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I am working in python on appengine.

I am trying to create what is equivalent to the "v" value in the youtube url's (http://www.youtube.com/watch?v=XhMN0wlITLk) for retrieving specific entities. The datastore auto generates a key but it is way too long (34 digits). I have experimented with hashlib to build my own, but again I get a long string. I would like to keep it to under 11 digits (I am not dealing with a huge number of entities) and letters and numbers are acceptable.

It seems like there should be a pretty standard solution. I am probably just missing it.

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2 Answers 2

up vote 7 down vote accepted

You can use the auto generated integer id of the key to generate the hash. A simple way to generate the hash would be to convert the integer id to base62 (alphanumeric). To fetch the object simply convert to decimal back from base62 and use get_by_id to retrieve the object.

Here is a simple base62 conversion function that i have used in one of my apps.

import string
alphabet = string.letters + string.digits
max = 11

def int_to_base62(num):
    if num == 0:
        return alphabet[0]

    arr = []
    radix = len(alphabet)
    while num:
        num /= radix
    return (alphabet[0] * (max - len(arr))) + ''.join(arr)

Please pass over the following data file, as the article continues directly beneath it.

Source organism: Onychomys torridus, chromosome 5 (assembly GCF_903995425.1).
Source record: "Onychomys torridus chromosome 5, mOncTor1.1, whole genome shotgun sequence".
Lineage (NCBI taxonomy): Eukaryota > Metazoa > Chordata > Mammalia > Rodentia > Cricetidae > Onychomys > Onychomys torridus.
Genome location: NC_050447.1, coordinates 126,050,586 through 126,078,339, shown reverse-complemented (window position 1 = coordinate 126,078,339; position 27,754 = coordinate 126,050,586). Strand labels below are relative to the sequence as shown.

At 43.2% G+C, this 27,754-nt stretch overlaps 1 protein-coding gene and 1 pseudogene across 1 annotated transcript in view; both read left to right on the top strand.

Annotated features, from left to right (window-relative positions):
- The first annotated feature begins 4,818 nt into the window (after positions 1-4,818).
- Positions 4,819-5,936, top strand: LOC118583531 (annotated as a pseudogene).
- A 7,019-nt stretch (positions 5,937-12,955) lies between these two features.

def base62_to_int(str):
    radix = len(alphabet)
    power = len(str) - 1
    num = 0
    for char in str:
        num += alphabet.index(char) * (radix ** power)
        power -= 1
    return num
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Those two links were very helpful. The problem now is finding the ideal way to encode and decode in base62. I have done some reading, is there a method you suggest? –  LeRoy Apr 8 '10 at 17:18
you can use basic number base conversion techniques. To make the hash fixed length, just add some zero padding to the base62 number. –  z33m Apr 9 '10 at 1:33

If you have a value that is unique for every entity, you can get a shorter version by hashing it and truncating. Hashes like md5 or sha1 are well-mixed, meaning that every bit in the output has a 50% chance of flipping if you change one bit in the input. If you truncate the hash, you are simply increasing the odds of a collision, but you can make the tradeoff between length and collision odds.

Url-safe base64 encoding is a good option for turning the hash into text.

orig_id = 'weiowoeiwoeciw0eijw0eij029j20d232weifw0jiw0e20d2' # the original id
shorter_id = base64.urlsafe_b64encode(hashlib.md5(orig_id).digest())[:11]

With base64, you have 6 bits of information per character, 11 characters gives you 66 bits of uniqueness, or a 1 in 2**66 chance of collision.

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is there a reason you would choose base64 conversion over base62 like what is suggested above? –  LeRoy Apr 8 '10 at 17:20
Base64 seems to always include a "=" which isn't really querystring safe. –  LeRoy Apr 8 '10 at 17:43
I use base64 over base62 just because it's more familiar. The = is padding. You're truncating anyway, right? –  Ned Batchelder Apr 8 '10 at 19:29

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